In general, in order for ordinary users to easily use template-organizing tools, template-organizing tools must be able to create a template with only a few mouse manipulations, to operate properly even in connection with moving-image-generation tools, and to provide time-structured images so that users can easily perform various control operations such as rewind, skip, and arbitrary access operations on moving images.
Most organizing functions provided by conventional template-organizing tools are classified as timeline organizing functions such as those provided by Flash for creating time-structured images.
However, it is difficult for non-expert users to create moving images using conventional template-organizing tools. Therefore, it is necessary to develop template-organizing tools capable of enabling templates to be time-seekable even when the templates are constructed simply by selecting elements without consideration of timelines.
One or more embodiments of the present invention provide a system, method and medium for organizing a template, which can allow a user to more easily generate templates for creating moving images and to appropriately set a variety of attributes of each element of a moving image according to the user's preferences.
Additional aspects and/or advantages will be set forth in part in the description which follows and, in part, will be apparent from the description, or may be learned by practice of the invention.
To achieve at least the above and/or other aspects and advantages, embodiments of the present invention include a system organizing a template for creating a moving image. The system includes a template controller to generate a time tab indicating when to display the moving image and to identify one or more scenes of the moving image by parsing a script in response to a user command, a scene controller to identify one or more objects included in each of the scenes and an execution module to define dynamic effects for each of the objects and to load the identified objects and the identified execution module, an object controller to create a control code for each of the identified objects based on the loaded objects and the loaded execution module, the control code controlling the identified objects according to the time tab, and a template storage unit to store the template that includes the script, the execution module, the objects, and the control code.
To achieve at least the above and/or other aspects and advantages, embodiments of the present invention include a method of organizing a template for creating a moving image. The method includes identifying one or more scenes of a moving image by parsing a script in response to a user command, generating a time tab indicating when to display the moving image, identifying one or more objects included in each of the scenes and an execution module that defines dynamic effects for each of the objects, loading the identified objects and the identified execution module, creating a control code for each of the identified objects based on the loaded objects and the loaded execution module, the control code controlling the identified objects according to the time tab, and storing the template that includes the script, the execution module, the objects, and the control code.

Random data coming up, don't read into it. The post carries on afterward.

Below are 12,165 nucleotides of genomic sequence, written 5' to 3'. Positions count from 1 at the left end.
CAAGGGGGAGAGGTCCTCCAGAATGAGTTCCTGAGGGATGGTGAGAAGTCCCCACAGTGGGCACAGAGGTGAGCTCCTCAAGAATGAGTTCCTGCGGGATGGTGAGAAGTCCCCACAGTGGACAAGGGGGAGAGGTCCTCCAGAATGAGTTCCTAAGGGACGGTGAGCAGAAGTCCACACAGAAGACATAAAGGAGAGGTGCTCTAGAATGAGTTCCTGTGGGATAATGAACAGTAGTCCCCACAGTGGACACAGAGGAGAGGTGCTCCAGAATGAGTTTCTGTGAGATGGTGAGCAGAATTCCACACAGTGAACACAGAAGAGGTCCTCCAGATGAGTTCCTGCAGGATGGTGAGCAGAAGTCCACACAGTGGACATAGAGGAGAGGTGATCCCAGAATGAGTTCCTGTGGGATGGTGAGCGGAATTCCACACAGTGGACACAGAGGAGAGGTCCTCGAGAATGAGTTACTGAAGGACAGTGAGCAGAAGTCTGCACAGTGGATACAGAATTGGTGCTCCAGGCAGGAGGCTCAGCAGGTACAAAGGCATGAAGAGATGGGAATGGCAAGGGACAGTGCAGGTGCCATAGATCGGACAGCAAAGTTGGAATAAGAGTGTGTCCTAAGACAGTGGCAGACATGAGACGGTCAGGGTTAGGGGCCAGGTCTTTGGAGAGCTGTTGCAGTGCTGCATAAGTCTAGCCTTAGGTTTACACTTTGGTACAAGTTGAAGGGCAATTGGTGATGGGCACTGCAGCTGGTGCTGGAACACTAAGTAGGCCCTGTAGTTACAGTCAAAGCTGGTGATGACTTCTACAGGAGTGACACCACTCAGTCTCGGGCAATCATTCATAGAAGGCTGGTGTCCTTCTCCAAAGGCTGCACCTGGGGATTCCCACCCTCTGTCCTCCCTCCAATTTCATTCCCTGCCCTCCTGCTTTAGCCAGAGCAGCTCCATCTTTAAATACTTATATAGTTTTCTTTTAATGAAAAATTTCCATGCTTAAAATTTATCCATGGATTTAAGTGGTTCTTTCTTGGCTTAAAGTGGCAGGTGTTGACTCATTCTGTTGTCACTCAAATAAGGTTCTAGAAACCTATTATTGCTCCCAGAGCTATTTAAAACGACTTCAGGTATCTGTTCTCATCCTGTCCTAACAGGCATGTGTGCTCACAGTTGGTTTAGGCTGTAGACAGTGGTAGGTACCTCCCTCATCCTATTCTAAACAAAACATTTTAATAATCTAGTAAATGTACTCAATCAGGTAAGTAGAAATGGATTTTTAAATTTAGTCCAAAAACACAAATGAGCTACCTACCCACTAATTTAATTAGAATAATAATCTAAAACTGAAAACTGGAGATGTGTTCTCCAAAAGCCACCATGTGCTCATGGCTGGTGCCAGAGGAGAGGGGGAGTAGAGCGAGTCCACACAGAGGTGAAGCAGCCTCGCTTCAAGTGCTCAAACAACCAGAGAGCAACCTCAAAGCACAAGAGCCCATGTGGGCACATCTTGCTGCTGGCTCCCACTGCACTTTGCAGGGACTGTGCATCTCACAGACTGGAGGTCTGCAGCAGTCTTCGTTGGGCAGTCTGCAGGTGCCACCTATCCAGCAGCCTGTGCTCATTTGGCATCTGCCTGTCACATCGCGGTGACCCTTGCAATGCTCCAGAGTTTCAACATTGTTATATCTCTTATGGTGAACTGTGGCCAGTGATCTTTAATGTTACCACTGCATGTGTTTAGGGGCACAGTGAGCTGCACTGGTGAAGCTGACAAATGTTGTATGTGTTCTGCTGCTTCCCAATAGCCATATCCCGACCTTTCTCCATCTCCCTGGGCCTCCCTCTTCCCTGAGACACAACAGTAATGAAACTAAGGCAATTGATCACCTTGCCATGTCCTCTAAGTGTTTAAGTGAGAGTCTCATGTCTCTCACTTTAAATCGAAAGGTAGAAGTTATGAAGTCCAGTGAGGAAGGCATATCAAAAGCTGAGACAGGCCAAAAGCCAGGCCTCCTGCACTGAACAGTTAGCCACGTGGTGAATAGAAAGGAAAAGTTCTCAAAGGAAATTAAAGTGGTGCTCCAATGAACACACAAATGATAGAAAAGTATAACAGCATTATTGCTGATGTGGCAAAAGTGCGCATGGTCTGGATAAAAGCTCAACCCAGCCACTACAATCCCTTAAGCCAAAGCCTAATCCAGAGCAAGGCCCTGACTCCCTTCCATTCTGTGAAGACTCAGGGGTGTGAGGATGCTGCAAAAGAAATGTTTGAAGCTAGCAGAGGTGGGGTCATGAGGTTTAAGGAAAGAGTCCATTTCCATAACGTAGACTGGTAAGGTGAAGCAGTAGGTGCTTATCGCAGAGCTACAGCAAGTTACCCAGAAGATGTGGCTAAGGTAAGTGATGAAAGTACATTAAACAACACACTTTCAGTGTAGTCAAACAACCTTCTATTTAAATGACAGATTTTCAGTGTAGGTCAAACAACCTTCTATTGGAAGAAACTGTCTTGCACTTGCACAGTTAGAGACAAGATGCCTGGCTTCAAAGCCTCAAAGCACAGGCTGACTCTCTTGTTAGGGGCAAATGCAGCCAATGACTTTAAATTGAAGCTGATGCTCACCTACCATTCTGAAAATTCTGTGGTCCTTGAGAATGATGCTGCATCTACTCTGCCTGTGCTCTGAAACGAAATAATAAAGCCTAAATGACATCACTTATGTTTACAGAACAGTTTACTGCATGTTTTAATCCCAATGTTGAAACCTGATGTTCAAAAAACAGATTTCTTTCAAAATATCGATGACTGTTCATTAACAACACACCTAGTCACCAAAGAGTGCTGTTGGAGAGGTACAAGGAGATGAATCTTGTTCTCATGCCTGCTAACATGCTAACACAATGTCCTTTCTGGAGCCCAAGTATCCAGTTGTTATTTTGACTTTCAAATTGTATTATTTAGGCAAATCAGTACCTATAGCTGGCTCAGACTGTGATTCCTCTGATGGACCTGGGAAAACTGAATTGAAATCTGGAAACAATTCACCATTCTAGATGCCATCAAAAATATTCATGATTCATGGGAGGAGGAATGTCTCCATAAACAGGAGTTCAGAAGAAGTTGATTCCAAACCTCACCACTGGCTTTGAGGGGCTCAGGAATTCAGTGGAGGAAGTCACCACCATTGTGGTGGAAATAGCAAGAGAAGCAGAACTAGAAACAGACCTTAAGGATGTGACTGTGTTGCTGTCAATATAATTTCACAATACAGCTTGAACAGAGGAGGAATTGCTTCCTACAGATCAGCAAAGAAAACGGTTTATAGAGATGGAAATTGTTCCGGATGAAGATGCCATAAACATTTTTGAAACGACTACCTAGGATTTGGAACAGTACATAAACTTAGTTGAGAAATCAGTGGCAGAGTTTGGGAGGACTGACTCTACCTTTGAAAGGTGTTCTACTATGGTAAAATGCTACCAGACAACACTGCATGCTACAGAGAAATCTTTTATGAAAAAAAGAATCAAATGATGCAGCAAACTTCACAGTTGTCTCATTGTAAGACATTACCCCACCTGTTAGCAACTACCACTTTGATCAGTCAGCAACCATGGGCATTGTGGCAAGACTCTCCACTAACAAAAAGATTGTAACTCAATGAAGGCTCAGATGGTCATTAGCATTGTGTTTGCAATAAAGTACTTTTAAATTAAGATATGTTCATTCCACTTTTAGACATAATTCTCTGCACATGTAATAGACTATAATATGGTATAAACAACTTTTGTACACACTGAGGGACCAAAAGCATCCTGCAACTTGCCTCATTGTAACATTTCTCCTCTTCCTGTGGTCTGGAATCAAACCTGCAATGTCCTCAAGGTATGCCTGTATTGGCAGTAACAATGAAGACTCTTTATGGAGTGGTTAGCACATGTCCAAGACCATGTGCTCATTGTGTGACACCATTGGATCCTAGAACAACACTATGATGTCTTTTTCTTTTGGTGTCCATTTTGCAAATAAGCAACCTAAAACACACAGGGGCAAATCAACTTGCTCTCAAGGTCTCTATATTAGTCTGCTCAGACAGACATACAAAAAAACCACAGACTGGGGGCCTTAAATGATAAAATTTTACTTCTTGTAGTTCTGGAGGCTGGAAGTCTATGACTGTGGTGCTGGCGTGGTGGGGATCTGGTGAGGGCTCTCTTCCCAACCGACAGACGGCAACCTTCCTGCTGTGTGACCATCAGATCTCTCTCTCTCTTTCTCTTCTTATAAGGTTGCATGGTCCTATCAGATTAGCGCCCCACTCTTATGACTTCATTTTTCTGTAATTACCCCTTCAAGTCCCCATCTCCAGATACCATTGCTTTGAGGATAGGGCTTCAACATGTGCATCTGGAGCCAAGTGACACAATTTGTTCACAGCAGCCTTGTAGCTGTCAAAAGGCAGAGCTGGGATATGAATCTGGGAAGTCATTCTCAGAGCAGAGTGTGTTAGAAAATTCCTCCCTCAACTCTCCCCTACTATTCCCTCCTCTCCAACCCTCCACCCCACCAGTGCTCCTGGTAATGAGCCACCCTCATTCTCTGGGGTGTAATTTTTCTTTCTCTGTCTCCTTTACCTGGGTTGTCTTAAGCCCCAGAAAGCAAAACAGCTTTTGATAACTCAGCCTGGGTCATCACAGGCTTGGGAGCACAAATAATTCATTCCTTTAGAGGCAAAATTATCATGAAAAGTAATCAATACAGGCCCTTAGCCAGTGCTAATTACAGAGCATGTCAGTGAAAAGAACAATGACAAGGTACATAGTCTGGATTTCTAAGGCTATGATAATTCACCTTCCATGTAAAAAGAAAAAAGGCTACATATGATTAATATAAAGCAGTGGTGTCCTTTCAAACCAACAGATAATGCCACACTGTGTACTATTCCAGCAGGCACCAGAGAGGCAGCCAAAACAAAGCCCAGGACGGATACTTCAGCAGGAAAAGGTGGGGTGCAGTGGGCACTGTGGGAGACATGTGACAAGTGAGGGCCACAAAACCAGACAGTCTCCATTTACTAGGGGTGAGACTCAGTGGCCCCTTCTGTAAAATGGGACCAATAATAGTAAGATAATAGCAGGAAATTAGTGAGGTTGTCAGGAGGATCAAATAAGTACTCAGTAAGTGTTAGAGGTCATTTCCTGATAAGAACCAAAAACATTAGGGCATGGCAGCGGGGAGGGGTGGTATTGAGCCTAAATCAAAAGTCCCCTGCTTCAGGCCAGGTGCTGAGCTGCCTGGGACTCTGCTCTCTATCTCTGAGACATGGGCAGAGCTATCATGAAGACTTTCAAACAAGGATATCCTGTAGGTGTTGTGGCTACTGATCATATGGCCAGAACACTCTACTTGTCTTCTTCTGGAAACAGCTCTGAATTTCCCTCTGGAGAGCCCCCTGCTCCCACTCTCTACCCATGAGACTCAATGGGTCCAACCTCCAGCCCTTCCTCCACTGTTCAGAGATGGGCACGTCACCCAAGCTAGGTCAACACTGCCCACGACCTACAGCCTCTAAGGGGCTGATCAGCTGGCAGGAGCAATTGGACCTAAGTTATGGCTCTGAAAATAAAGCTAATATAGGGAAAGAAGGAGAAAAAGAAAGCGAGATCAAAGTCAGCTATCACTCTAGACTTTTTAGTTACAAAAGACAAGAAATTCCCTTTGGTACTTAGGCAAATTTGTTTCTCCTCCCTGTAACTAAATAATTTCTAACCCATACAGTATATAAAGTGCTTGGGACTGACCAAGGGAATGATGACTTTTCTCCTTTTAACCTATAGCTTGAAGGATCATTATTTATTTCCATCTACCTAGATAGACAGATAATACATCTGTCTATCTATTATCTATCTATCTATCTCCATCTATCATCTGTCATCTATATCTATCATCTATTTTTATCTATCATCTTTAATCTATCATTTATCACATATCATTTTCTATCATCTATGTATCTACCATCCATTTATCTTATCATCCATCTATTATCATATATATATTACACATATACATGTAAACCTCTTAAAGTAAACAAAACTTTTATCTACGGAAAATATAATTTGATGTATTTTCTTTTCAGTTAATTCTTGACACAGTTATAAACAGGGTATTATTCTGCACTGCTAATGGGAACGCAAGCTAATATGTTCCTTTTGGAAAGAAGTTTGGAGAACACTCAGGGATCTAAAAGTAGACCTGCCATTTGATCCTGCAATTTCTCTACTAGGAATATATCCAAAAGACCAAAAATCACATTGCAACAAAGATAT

These and/or other aspects and advantages will become apparent and more readily appreciated from the following description of the embodiments, taken in conjunction with the accompanying drawings of which:
Reference will now be made in detail to embodiments, examples of which are illustrated in the accompanying drawings, wherein like reference numerals refer to the like elements throughout. Embodiments are described below to explain the present invention by referring to the figures.
In accordance with one or more embodiments of the present invention, moving images may include content elements such as photos or video sequences, decorative elements such as background music, stickers, captions, intro scenes, and end scenes, and effect elements such as transition, animation, and camera-work effects. The transition effect varies the attributes of an image such as transparency when a scene or an object appears or disappears, the animation effect varies the position and size of an object over time at various speeds, and the camera-work effect offers the effect of moving a camera without moving an object. The term “object”, as used herein, generally denotes an element of a moving image, and photos, sounds, video sequences, backgrounds, stickers, and captions may be collectively referred to herein as objects.
The template controller 150 may generate and manage a time tab that can be referenced by each scene or object. The template controller 150 may parse a script 30, store the script 30 in a memory (not shown), and manage the script 30. The template controller 150 may provide an application programming interface (API) so that the scene controller 160 can reference the script 30. If a template is modified by a user, the template controller 150 may modify the script 30 accordingly, and store the modified script.
The script 30 may be data that defines the whole structure of a moving image. The moving image may include a plurality of scenes, and each of the scenes may include a variety of objects. Table 1 presents an example of the script 30, which may be obtained by writing in XML, a template and a moving image created using the template.
<head> <meta name=“attribute name”